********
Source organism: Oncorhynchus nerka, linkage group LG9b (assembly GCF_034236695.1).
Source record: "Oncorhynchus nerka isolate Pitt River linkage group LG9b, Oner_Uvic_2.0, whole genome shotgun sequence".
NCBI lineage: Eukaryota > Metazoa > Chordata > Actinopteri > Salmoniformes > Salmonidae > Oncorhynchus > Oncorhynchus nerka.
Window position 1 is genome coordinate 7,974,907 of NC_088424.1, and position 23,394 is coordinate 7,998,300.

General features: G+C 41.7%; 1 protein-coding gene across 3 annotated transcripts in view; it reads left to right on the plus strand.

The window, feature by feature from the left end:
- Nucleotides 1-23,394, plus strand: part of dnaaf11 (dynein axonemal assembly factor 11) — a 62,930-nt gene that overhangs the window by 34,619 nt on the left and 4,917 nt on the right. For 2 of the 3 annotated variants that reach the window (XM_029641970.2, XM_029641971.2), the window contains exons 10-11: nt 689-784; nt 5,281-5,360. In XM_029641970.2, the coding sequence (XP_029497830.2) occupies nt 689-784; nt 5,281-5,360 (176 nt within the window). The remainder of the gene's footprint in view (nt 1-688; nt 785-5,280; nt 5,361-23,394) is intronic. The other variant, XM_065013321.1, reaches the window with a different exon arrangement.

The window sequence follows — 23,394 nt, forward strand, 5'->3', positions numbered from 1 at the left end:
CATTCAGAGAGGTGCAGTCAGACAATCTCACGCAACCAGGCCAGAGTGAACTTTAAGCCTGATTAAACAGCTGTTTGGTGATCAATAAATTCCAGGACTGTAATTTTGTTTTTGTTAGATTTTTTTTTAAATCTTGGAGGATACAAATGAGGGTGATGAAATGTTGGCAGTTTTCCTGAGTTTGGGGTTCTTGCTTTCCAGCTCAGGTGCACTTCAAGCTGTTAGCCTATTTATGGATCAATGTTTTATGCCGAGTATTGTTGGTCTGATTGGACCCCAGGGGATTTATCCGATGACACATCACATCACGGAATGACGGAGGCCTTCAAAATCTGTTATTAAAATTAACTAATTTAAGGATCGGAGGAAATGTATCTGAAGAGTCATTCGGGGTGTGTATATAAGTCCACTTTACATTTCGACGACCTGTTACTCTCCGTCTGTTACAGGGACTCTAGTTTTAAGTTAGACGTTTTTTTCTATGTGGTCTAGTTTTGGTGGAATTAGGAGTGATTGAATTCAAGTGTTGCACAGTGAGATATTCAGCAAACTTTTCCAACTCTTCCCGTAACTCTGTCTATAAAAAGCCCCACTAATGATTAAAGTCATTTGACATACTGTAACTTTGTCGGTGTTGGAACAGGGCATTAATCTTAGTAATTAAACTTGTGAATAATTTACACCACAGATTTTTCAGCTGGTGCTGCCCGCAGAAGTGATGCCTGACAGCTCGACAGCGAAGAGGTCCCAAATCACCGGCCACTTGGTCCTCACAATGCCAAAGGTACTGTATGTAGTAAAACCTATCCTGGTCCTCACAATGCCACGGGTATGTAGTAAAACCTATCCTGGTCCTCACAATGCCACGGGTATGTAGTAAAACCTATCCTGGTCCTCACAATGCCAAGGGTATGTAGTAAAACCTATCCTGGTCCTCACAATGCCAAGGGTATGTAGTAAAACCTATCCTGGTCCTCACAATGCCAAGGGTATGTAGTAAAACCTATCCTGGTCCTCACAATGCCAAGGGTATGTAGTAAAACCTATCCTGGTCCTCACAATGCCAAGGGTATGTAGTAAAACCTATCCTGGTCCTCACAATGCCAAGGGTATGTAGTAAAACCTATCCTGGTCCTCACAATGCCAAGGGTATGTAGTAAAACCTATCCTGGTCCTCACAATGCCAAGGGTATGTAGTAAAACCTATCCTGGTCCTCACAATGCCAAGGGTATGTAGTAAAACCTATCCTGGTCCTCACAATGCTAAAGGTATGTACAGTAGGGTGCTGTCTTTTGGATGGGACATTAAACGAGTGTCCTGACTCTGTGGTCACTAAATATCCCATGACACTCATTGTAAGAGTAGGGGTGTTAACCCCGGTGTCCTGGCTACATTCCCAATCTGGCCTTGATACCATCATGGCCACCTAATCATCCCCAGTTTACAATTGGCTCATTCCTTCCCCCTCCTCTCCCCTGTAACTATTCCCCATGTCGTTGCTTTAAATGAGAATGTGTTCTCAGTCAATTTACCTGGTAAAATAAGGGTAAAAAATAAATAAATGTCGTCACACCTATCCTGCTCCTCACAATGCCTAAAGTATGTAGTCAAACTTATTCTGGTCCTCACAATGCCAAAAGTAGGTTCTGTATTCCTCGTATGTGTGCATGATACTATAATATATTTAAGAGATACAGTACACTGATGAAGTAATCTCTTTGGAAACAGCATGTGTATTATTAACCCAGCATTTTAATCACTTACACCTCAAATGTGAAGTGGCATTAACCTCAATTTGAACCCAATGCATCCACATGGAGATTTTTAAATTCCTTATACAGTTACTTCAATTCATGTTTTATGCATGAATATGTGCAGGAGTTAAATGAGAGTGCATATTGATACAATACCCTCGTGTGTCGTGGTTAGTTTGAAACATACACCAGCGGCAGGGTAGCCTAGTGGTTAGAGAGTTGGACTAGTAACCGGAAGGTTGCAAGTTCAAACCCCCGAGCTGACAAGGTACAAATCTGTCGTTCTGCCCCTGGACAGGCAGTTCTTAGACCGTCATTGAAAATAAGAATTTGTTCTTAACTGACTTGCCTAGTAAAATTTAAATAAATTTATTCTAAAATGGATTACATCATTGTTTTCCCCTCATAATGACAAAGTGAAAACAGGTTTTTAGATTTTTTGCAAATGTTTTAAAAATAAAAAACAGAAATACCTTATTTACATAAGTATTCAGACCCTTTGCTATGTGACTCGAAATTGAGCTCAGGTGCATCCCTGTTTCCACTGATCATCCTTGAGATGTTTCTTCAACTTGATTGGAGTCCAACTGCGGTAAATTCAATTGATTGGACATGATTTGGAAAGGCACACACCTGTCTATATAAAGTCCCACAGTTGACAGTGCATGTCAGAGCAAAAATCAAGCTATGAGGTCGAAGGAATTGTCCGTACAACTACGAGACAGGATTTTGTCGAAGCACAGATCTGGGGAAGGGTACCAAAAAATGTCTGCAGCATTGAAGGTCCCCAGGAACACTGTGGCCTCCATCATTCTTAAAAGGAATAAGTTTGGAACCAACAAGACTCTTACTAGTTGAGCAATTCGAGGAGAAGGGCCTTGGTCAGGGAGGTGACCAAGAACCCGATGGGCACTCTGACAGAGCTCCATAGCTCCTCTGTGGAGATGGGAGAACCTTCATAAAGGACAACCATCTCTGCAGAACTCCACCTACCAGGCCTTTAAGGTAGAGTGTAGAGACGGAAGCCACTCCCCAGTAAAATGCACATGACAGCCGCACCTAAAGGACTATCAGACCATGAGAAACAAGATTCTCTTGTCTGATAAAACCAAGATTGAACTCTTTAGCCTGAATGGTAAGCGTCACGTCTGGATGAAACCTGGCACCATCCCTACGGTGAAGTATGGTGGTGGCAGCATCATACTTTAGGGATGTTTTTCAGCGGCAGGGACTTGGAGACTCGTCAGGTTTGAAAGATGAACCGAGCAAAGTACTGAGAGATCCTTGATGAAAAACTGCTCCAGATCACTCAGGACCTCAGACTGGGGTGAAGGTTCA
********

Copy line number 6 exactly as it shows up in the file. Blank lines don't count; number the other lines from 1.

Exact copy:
The window, feature by feature from the left end: